Notice: Fourth Circuit Local Rule 36(c) States That Citation of Unpublished Dispositions is Disfavored Except for Establishing Res Judicata, Estoppel, or the Law of the Case and Requires Service of Copies of Cited Unpublished Dispositions of the Fourth Circuit.united States of America, Plaintiff-appellee, v. Ricky Lee Vance, Defendant-appellant, 87 F.3d 1309 (4th Cir. 1996)

Annotate this Case
US Court of Appeals for the Fourth Circuit - 87 F.3d 1309 (4th Cir. 1996)

Submitted: May 16, 1996. Decided: May 31, 1996


Appeal from the United States District Court for the Western District of Virginia, at Abingdon. Samuel G. Wilson, District Judge. (CR-94-22)

Dennis E. Jones, Lebanon, VA, for Appellant. Robert P. Crouch, Jr., United States Attorney, S. Randall Ramseyer, Assistant United States Attorney, Julie M. Campbell, Assistant United States Attorney, Abingdon, VA, for Appellee.

W.D. Va.

AFFIRMED.

Before RUSSELL, LUTTIG, and WILLIAMS, Circuit Judges.

OPINION

PER CURIAM:


Ricky Lee Vance was convicted by a jury of use of a destructive device in a crime of violence, 18 U.S.C.A. § 924(c) (West Supp.1995) (Count One); of attempted destruction of a building used in interstate commerce by means of an explosive, 18 U.S.C. § 844(i) (West Supp.1996) (Count Two); of possession of an unregistered destructive device, 26 U.S.C. § 5861(d) (1988) (Count Three); and of receiving or transporting stolen explosive materials, 18 U.S.C. § 842(h) (1988). Vance was sentenced to a term of 360 months imprisonment for Counts Two, Three, and Four and to a mandatory consecutive 360-month term for Count One. Vance appeals his conviction on the ground of insufficient evidence. He also appeals his sentence, contending that the district court clearly erred in finding that he tried to hire a hit man to kill his wife after his conviction and in imposing consecutive 120-month sentences for Counts Two, Three, and Four. We affirm.

On April 23, 1994, an employee of Bristol Compressors in Washington County, Virginia, discovered a home-made bomb outside an employee entrance to the factory as he arrived for the 7:00 a.m. shift. The bomb consisted of seven sticks of dynamite, two blasting caps, a battery, and a clock. It was positioned close to a liquid oxygen storage tank. But for the fact that one of the wires connecting the clock and the battery had come loose, the bomb would have exploded before it was discovered. Two of Vance's fingerprints were found on the battery.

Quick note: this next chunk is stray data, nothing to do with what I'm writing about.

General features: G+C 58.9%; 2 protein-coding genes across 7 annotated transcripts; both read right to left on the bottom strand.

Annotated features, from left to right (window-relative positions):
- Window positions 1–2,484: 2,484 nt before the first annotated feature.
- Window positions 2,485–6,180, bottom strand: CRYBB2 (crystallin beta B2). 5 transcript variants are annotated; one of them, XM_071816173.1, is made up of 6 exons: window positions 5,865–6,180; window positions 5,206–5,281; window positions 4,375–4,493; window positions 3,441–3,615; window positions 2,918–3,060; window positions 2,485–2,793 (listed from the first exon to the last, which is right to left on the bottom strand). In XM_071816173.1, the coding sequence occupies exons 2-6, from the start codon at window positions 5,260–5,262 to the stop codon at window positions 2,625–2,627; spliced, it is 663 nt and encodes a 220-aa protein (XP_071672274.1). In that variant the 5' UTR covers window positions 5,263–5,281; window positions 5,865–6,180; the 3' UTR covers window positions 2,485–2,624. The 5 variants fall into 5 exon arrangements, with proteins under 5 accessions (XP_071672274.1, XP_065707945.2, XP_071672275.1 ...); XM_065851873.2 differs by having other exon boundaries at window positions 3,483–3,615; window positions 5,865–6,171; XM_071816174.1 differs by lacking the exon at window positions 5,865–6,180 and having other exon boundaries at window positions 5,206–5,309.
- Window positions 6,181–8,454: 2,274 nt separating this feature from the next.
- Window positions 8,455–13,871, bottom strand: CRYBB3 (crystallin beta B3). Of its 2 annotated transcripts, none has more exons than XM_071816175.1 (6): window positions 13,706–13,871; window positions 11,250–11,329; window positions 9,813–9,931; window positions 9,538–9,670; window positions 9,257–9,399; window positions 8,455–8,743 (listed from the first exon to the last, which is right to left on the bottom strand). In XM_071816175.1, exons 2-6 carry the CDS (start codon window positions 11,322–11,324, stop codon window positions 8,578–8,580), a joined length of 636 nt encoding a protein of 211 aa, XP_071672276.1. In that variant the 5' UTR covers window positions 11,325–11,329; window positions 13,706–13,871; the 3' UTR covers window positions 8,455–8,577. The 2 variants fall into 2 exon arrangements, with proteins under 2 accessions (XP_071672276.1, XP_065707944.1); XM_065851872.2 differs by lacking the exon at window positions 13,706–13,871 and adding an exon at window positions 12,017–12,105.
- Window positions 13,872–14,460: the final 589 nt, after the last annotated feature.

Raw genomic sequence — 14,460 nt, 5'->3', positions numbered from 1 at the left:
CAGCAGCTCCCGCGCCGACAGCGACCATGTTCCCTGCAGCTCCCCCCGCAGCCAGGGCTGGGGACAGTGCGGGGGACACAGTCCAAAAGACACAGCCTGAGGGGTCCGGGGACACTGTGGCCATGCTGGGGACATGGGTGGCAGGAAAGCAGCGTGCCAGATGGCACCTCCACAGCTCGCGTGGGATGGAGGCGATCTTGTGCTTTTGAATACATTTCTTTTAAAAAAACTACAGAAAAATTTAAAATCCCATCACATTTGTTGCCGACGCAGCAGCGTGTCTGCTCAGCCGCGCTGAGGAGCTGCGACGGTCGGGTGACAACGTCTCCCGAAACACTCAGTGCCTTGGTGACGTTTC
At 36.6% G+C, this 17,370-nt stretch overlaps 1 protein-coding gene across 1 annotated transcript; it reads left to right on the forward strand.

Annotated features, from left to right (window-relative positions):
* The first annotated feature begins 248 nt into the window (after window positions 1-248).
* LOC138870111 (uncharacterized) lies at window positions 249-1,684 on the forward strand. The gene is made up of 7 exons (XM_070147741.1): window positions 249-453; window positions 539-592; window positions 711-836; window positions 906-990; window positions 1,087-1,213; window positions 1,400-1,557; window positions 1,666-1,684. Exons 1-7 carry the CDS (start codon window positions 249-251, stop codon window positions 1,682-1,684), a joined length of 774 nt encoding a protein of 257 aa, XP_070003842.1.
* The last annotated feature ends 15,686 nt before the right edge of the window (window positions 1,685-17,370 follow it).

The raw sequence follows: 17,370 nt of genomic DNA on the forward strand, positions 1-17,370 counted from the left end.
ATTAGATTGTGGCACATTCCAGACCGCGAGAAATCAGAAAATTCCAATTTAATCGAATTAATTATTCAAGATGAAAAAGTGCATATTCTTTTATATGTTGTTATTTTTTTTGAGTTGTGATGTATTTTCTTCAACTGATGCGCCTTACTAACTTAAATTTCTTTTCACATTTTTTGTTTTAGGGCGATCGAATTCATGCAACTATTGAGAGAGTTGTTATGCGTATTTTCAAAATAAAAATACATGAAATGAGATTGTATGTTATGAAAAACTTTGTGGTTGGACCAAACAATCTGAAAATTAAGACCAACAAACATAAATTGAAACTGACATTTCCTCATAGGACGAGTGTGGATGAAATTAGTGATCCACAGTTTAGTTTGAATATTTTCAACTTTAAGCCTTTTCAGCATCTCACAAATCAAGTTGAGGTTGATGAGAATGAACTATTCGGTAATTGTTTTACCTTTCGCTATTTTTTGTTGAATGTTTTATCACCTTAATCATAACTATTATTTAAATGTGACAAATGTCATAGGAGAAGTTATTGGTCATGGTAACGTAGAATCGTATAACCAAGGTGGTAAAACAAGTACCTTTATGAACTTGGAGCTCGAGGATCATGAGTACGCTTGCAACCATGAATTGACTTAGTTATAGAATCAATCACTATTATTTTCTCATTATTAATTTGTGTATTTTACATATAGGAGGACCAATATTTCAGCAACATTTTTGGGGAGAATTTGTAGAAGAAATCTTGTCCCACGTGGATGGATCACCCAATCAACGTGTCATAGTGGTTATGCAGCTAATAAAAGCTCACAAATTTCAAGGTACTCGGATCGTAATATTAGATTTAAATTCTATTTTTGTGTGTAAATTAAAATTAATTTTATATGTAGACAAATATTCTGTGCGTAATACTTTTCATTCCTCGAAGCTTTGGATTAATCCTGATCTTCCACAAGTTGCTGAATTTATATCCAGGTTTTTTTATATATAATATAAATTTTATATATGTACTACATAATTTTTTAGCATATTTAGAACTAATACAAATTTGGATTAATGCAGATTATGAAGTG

At Vance's trial, the government produced the following evidence. At the time the bomb was planted, Vance's wife was in the process of divorcing him and he was very upset that she was taking custody of his children and spending time with another man. Vance's ex-wife, Janet, testified that Vance had put a gun to her head some months earlier when she refused to reconcile with him. Two co-workers of Vance's testified that he had previously stated that he would like to kill his wife. After the bomb was found and dismantled, Vance told a third co-worker that he had put the bomb at Bristol Compressors, but that it had failed to go off. Linda Carpenter, whom Vance dated for a while during April 1994, testified that she was with him a few days before the bomb was found when he bought a clock, a battery, and a can of spray paint, and subsequently constructed the bomb at her house. A break-in occurred in April 1994 at a Cumberland Plateau Planning Commission (CPPC) facility and three to nine sticks of dynamite were stolen. The date code on the dynamite in the bomb was the same as the date code on the dynamite stolen from CPPC. Vance worked for CPPC briefly in 1992 and came to the facility in early April 1994 looking for part-time work. The bomb was held together with cable ties of the same type used at the furniture factory where Vance was employed full-time. A pair of bolt cutters found in the storage shed behind the house where Vance formerly lived with his wife had been used to cut through the chain link fence around the facility.

Vance testified on his own behalf, denying all the incriminating statements attributed to him by his co-workers, denying his wife's allegation that he once put a gun to her head, and denying that he constructed a bomb at Linda Carpenter's house. He suggested that Janet Vance and the man she was seeing put the bomb at Bristol Compressors to frame him. He said he must have put his fingerprint on the bomb battery when he went with his son to the storage shed behind his wife's home a few days before the bomb was found, and moved a few items while getting some weed-eating string out of the shed.